Case 28: Diagnostic Testing

Case 28 Index

Take a look at some initial diagnostic testing below.
Urinalysis/microscopy, urine electrolytes
Urine sediment
Basic labs
Kidney Ultrasound

The right kidney measures 14cm in length (seen here), and the left kidney measures 15cm in length. Both are echogenic.

Basic Lab Ref

What are the highest yield tests to send next (several may be correct)?
ANCA panel
This test would be more useful in the initial work-up of a patient with nephritic syndrome – here, the clinical picture is more consistent with nephrotic syndrome. Try again!
Hepatitis B, Hepatitis C, and HIV serologies
Absolutely! The patient is hepatitis B immune (surface antibdy positive, core antibody negative). Both HIV and hepatitis C antibodies are negative. Hepatitis B is associated with membranous nephropathy (MN) and HIV can lead to collapsing FSGS (both nephrotic syndromes). Though Hepatitis C is more often associated with membranoproliferative glomerulonephritis, hepatitis C-associated MN is also possible.
Erythrocyte sedimentation rate (ESR), C-reactive protein (CRP)
While these may be useful to assess his level of inflammation, ESR and CRP are non-specific and will not be highest yield in sorting out his kidney problem. Try again!
Anti-glomerular basement membrane (GBM) antibody level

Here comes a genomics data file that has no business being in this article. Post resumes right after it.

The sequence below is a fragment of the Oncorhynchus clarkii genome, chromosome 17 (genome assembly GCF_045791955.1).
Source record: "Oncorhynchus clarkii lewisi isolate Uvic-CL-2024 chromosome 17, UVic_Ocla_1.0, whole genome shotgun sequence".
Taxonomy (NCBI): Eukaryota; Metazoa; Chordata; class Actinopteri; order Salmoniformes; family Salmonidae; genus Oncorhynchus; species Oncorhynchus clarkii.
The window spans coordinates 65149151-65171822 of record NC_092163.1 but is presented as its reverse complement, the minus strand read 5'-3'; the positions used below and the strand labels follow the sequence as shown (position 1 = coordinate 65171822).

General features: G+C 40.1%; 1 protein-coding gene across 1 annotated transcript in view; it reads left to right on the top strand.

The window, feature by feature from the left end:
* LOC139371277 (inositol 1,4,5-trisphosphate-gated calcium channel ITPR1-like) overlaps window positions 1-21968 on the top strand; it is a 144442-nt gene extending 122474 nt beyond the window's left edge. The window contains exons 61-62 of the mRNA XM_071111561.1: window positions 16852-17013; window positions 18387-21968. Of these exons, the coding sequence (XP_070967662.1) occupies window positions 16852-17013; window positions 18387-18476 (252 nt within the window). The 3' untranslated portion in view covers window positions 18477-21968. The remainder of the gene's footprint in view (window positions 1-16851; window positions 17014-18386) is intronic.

Not the best test for this patient with nephrotic range proteinuria without hematuria. Try again!
Serum protein electrophoresis (SPEP) and free light chains (FLC)
Great choice! SPEP shows a polyclonal gammopathy with IgG 1700, IgA 600, IgM 15. The ratio of kappa to lambda FLC is within normal limits.
Antinuclear Antibody (ANA)
Good choice! This patient’s ANA is 1:80 (normal <1:80). For good measure you also send an anti-dsDNA, which is negative.
Hemoglobin A1C
You should absolutely check for diabetes in a patient with proteinuria and enlarged kidneys. His A1c is 5.9%, consistent with pre-diabetes.
Anti-PLA2R Antibody
This is a reasonable test to send for a with nephrotic range proteinuria. You’ve sent the sample to an outside laboratory, and it will take a few days to come bac.

The tests above should help narrow down our differential diagnosis, but we need a biopsy to get to our final answer. Click here to perform the kidney biopsy!

Case 28 Index
Case 28 Introduction
Case 28 Physical Exam